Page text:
Across the country, schools are back in session. No matter your connection to the schools – whether it is as a parent, student, employee or just as a concerned citizen – you probably know a lot more about school operations this fall than ever before. The pros and cons of in-person vs. virtual learning have been analyzed, debated and, in many cases, protested on virtually every media platform.
The intensity of the scrutiny is appropriate: not only is the safety of our children and teachers at stake, a functioning, equitable education system is fundamental to democracy. So are the courts. For most, our court system may not have the daily impact of schools, but its mission and impact are every bit as fundamental to a functioning democratic system. In addition to their more visible jurisdiction over criminal matters, our state courts determine whether renters get to stay in their homes, with which parent a child will live, and whether survivors of gender-based violence will be protected.
Yet how much do you know about how the courts are functioning now? Are you aware that the courts (which have historically struggled to implement new technology
) took over three months to set up Zoom accounts for judges (causing most court business to be delayed during that time)? That efforts to inform the public of how the court is currently working are mainly limited to the publication of a series of (technical) court orders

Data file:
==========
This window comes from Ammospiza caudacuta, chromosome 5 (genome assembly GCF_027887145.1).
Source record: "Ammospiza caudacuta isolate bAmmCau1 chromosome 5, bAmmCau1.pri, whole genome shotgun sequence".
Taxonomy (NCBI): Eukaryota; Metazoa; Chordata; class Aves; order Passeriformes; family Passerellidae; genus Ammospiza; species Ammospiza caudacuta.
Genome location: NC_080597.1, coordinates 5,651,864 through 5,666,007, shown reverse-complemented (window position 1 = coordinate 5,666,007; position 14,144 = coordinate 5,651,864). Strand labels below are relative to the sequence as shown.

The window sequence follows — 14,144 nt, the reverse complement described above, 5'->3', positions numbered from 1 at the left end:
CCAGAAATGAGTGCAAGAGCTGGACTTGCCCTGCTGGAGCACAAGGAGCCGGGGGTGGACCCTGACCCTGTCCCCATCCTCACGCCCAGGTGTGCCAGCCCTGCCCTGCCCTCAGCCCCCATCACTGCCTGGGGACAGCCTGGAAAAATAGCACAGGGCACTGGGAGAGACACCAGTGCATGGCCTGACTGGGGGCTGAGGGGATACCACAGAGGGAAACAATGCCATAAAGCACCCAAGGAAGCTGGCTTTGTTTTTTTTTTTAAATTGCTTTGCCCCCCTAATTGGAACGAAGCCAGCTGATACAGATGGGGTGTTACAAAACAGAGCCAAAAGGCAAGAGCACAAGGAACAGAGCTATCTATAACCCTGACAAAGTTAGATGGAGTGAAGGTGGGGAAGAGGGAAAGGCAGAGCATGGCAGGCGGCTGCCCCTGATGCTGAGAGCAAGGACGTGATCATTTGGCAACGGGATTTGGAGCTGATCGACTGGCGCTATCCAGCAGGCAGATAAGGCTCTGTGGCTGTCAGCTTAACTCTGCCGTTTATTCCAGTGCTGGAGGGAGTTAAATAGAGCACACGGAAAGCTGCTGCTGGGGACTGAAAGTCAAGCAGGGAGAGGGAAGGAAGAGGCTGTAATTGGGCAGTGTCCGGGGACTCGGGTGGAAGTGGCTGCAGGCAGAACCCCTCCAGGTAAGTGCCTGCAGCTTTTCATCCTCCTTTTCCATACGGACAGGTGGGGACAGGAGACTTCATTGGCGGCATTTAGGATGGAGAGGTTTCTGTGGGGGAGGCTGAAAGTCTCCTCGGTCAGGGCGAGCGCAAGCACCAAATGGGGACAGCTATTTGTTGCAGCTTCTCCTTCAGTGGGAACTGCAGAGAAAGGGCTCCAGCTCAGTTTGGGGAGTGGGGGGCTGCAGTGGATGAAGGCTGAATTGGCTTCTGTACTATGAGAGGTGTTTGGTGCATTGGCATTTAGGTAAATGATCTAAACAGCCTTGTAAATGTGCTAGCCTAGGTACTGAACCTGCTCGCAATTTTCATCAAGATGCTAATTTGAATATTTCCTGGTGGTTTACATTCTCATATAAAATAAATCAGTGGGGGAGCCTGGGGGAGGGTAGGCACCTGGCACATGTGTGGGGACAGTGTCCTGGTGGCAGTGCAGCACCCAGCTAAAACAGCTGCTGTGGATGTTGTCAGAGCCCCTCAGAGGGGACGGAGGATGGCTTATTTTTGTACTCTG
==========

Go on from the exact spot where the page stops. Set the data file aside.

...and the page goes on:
? Could you guess that the phone numbers and email addresses designed to inform the public about court operations often go unattended? Or that the court has limited access for people seeking Orders of Protection, and done so without making the limitations clear to the public? Have you followed our colleagues’ lawsuit
against the Clerk’s Office for failing to perform one of their most basic responsibilities – providing litigants with their court orders?
As with our schools, some of the most significant risks are the ones we don’t see: like students who cannot access e-learning, litigants who cannot access courts are literally unseen and unheard. And the impact of these barriers extends beyond their impact on individuals. The failings of courts have implications that won’t be apparent for years if trust in the competence and integrity of systems continues to erode.